Jonathan Malm will be a featured speaker at the inaugural, all-online Flow Creative Arts Conference this April 14, 2016. He'll speak on what it means to "Find the Third Option" when it comes to using your creativity for God's glory. When he's not blogging, editing SundayMag, or writing guest posts like the one below, he's writing books and leaning into the creative Christian life. Connect with Jonathan on Twitter @jonathanmalm.
There’s been a big movement toward more creativity in the Church over the last few years. That gets me excited, because I love when churches can grab people’s attention.
Unfortunately, I think people have a few incorrect theories about creativity and its use in the church. Never fear. I’m clearing them up right here.
Here are four myths about creativity and the church.
Creativity Myth 1: Some people have it; others don’t.
I don’t know of a single child who thinks they aren’t creative. I’m sure you believed in your creativity when you were younger too. But somewhere along the line, either from a mean teacher or discouraging parent, you started believing you weren’t creative.
What changed? Not your creativity. It was just your perception of yourself.
I’m convinced we all have the capacity for creativity. We just have to intentionally tap into that aspect of our ability. Of course, in order to do that, we also have to have the right definition of creativity.
Myth 2: It involves making something beautiful.
My fine motor skills never quite developed like others' have. That means when I sit down to draw with my six-year-old niece, my wife isn’t sure what I drew and what my niece did.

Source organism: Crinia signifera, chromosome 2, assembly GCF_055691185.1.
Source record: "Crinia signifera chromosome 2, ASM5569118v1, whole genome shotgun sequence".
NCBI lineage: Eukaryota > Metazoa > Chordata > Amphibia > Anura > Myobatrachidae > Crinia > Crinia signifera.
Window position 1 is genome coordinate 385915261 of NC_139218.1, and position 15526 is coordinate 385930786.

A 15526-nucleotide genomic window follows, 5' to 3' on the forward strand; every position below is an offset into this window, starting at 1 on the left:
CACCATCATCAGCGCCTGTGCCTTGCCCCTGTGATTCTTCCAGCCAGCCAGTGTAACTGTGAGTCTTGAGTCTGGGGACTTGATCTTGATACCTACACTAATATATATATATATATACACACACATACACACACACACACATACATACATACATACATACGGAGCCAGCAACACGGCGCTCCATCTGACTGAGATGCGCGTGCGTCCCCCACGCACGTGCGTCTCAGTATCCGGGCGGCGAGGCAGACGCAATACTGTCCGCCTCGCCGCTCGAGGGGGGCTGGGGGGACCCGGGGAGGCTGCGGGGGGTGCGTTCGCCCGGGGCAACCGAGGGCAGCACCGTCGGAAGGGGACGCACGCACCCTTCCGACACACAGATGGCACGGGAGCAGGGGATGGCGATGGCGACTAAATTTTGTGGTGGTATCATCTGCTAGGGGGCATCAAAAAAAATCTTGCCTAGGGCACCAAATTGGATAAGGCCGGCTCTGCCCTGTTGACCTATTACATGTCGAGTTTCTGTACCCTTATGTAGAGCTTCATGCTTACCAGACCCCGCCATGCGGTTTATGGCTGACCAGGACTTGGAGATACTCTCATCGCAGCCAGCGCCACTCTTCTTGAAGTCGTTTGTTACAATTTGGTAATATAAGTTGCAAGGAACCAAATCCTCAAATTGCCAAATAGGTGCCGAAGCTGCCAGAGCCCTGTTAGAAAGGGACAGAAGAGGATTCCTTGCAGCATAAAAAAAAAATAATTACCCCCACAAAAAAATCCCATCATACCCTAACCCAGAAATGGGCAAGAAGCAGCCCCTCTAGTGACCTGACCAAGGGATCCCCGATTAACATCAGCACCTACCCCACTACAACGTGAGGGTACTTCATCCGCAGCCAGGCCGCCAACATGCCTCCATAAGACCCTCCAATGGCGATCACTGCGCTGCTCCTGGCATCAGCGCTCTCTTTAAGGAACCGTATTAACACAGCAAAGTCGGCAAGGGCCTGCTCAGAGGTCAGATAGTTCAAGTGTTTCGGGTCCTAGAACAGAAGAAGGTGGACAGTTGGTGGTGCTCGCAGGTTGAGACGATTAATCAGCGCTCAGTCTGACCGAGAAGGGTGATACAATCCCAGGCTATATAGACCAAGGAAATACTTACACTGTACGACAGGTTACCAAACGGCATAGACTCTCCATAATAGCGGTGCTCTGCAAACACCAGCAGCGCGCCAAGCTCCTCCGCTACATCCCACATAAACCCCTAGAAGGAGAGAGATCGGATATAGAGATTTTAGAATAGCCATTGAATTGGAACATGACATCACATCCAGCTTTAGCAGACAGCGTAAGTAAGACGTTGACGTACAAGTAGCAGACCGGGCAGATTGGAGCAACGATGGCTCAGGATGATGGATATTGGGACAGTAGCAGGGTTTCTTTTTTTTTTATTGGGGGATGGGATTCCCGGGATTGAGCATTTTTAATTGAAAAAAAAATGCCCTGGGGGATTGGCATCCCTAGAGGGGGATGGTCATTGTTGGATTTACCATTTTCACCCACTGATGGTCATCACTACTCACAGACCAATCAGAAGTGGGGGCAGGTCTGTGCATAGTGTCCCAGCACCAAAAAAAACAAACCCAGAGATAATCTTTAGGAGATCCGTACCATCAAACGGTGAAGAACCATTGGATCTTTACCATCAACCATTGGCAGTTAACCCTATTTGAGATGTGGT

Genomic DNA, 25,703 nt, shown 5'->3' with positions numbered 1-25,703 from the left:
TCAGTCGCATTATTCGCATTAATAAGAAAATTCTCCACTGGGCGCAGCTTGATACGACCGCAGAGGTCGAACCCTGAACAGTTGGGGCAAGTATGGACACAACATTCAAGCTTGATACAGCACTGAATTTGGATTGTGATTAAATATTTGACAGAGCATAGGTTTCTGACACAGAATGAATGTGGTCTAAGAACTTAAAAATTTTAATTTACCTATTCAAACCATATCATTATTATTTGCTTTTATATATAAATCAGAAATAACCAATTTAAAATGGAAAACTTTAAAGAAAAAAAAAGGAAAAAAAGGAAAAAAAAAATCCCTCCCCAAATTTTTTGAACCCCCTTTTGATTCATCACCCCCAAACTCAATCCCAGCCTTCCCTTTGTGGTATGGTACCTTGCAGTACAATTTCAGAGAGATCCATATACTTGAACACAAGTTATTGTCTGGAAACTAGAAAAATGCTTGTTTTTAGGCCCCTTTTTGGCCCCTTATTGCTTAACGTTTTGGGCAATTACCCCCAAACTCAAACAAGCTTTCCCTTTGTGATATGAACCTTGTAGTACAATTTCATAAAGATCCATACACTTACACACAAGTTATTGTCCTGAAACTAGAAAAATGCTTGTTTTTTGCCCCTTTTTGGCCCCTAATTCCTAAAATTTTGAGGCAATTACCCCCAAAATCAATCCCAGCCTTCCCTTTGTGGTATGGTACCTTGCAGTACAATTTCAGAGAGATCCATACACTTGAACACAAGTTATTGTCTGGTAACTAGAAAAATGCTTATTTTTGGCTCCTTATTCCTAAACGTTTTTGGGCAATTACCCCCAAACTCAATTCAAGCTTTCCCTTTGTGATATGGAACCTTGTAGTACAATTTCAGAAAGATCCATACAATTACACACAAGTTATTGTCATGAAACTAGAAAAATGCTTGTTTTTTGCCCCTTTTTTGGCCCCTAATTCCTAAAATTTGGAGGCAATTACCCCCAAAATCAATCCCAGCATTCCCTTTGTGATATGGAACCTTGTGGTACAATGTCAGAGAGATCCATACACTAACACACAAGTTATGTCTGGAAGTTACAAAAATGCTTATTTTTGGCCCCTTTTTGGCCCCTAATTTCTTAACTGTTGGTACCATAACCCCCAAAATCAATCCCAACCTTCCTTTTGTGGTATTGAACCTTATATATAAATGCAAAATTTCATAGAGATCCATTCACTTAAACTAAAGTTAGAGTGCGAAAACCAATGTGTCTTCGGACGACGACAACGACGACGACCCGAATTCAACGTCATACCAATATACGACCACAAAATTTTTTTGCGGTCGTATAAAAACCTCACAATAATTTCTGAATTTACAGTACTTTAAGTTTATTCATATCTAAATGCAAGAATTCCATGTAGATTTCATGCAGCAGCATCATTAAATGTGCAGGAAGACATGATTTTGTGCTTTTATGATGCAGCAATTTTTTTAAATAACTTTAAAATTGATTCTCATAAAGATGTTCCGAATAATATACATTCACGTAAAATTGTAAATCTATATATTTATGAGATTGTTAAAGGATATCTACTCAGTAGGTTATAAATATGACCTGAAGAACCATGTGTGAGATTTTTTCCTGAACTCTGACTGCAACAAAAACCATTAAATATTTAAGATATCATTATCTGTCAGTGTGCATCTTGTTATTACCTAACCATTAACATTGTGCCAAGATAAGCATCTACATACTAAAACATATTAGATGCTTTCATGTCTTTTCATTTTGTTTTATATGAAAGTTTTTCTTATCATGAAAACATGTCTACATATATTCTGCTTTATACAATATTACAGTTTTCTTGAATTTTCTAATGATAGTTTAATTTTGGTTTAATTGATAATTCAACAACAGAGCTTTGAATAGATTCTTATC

Of course, for many, that would make them assume they aren’t creative. If I can’t draw something beautiful, surely I’m not creative. But creativity isn’t just about art. Creativity is really more about problem-solving. It’s about a different perspective on whatever’s in front of you.
When we look at that as creativity, anyone can be creative—even accountants or construction workers. We all can infuse a different perspective into our jobs.
Myth 3: It’s illusive.
Part of the reason we believe creativity is illusive is that we think it’s some sort of magical, mystical creature that chooses sovereignly to visit us. But if that were the case, we wouldn’t have those heroes who consistently—every single day, it seems—come up with great ideas.
Creativity isn’t a mystical spark. It’s a muscle. It’s a tool. It’s something you can choose to tap into and infuse into any situation.
Not only that, but as believers, we have the opportunity to ask for creativity whenever we need it. Creativity is about different perspectives—the same thing wisdom is all about. And the Bible says we can ask God for wisdom if we lack it. He’ll give it to us. We can ask God for creativity in a situation and he’ll hook us up. Awesome, huh?
4. Creativity in the church is about making it entertaining.
I hate to admit, but when I first started integrating creativity into my church, it was because I was bored with church. I thought making it creative would make it fun again. But creativity is not about making church entertaining or somehow relevant again. That’s not the point of church. And if your church feels irrelevant, it’s probably because you aren’t noticing real-life church. Changed lives are very relevant.
Creativity is about helping your church communicate its message more effectively. It’s about making the message bypass just the head and getting it straight into the heart. If you’re using it otherwise, it’ll fail you every time.
So those are the myths I’ve noticed invading the church’s use of creativity. What have you seen that we need to correct in our use of creativity?